It is by now a legendary piece of comic book lore: In 1981, a trio of brothers from Oxnard — Jaime, Gilbert and Mario Hernandez — self-published a slim black-and-white comic book they titled “Love and Rockets.” The volume, reprinted the following year by Fantagraphics, contained a riff on old... Continue reading at Los Angeles Times

[ Los Angeles Times | 2019-05-04 00:00:00 UTC ]
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‘We Wrote in Symbols’ is a groundbreaking collection of Arab women writing about love and lust

Edited by Palestinian British writer Selma Dabbagh, this compilation brings together 101 works from more than 70 female writers. Continue reading at The Washington Post

[ The Washington Post | 2021-09-10 13:00:00 UTC ]
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How medicine sought to control women’s bodies while ignoring their symptoms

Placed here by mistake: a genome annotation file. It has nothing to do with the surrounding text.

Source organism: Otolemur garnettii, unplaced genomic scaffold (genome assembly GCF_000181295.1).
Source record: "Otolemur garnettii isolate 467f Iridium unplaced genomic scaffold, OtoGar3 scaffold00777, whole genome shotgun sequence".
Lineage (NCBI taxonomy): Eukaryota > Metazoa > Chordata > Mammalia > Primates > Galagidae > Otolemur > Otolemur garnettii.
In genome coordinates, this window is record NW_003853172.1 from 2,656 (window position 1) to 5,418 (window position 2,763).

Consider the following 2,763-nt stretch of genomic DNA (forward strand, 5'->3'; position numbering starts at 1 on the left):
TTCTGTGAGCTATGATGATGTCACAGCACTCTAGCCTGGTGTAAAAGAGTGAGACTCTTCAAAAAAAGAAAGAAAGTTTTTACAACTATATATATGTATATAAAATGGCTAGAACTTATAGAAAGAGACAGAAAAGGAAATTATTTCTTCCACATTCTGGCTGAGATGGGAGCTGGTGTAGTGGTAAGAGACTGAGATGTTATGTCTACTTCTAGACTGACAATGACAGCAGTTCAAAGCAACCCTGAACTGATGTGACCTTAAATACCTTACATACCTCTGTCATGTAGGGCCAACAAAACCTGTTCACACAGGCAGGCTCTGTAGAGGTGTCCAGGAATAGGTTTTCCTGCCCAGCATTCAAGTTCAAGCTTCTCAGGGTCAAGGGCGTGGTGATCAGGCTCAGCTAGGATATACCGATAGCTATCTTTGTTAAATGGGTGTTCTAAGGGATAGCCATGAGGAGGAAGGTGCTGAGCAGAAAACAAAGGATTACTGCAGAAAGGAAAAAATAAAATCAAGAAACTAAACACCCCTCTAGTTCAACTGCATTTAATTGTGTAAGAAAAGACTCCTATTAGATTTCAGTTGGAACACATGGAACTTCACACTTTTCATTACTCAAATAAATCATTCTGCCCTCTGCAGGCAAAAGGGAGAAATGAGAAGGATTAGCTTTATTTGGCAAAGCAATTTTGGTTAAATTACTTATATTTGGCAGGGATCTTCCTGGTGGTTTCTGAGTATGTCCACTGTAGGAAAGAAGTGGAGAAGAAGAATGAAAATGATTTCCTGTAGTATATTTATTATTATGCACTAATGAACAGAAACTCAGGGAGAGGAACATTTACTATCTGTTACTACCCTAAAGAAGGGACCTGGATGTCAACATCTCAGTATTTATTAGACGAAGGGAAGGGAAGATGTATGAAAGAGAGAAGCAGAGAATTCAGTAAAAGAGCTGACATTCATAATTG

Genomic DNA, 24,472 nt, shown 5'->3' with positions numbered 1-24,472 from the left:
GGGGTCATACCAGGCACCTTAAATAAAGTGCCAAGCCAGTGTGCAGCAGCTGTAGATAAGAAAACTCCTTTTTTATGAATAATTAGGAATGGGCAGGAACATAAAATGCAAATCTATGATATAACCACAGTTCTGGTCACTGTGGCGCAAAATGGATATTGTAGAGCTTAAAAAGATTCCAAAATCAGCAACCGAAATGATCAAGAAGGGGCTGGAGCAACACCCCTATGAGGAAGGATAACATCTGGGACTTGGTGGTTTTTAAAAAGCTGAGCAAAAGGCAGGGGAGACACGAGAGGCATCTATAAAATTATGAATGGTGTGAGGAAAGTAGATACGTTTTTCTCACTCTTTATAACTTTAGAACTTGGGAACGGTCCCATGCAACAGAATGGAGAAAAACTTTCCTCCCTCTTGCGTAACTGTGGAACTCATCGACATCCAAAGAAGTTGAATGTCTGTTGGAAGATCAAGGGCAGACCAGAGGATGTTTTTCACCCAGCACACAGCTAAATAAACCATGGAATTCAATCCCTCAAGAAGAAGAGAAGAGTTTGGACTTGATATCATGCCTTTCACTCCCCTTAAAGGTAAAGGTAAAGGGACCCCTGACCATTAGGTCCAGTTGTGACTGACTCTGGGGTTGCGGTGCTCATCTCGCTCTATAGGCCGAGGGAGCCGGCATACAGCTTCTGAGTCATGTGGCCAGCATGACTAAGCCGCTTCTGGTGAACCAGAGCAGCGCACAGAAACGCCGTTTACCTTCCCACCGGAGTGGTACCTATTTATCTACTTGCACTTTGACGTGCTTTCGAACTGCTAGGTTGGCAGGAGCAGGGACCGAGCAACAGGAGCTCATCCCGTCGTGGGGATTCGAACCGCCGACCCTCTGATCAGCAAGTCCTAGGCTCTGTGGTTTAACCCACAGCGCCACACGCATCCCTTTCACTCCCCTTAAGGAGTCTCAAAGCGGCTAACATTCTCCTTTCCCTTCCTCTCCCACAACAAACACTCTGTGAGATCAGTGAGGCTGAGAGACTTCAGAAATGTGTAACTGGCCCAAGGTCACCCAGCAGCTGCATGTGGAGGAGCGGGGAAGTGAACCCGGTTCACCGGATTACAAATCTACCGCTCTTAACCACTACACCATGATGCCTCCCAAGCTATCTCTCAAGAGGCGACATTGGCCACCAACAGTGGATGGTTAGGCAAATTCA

A comprehensive history shows that the same faulty assumptions persisted for centuries. Continue reading at The Washington Post

[ The Washington Post | 2021-07-02 12:00:00 UTC ]
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Mosse reflects on 25 years of the Women’s Prize as 2020 event prepares to go online

A quarter of a century after the Women’s Prize for Fiction launched, co-founder Kate Mosse looks at how it has helped to change the publishing landscape and looks ahead to its virtual ceremony. Continue reading at The Bookseller

[ The Bookseller | 2020-09-04 15:39:23 UTC ]
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He raised his son to love wild places. Then his son disappeared.

Explorer and biologist Roman Dial reflects on parenting in this memoir of the search for his son, who vanished while solo hiking in Costa Rica. Continue reading at The Christian Science Monitor

[ The Christian Science Monitor | 2020-02-12 23:38:32 UTC ]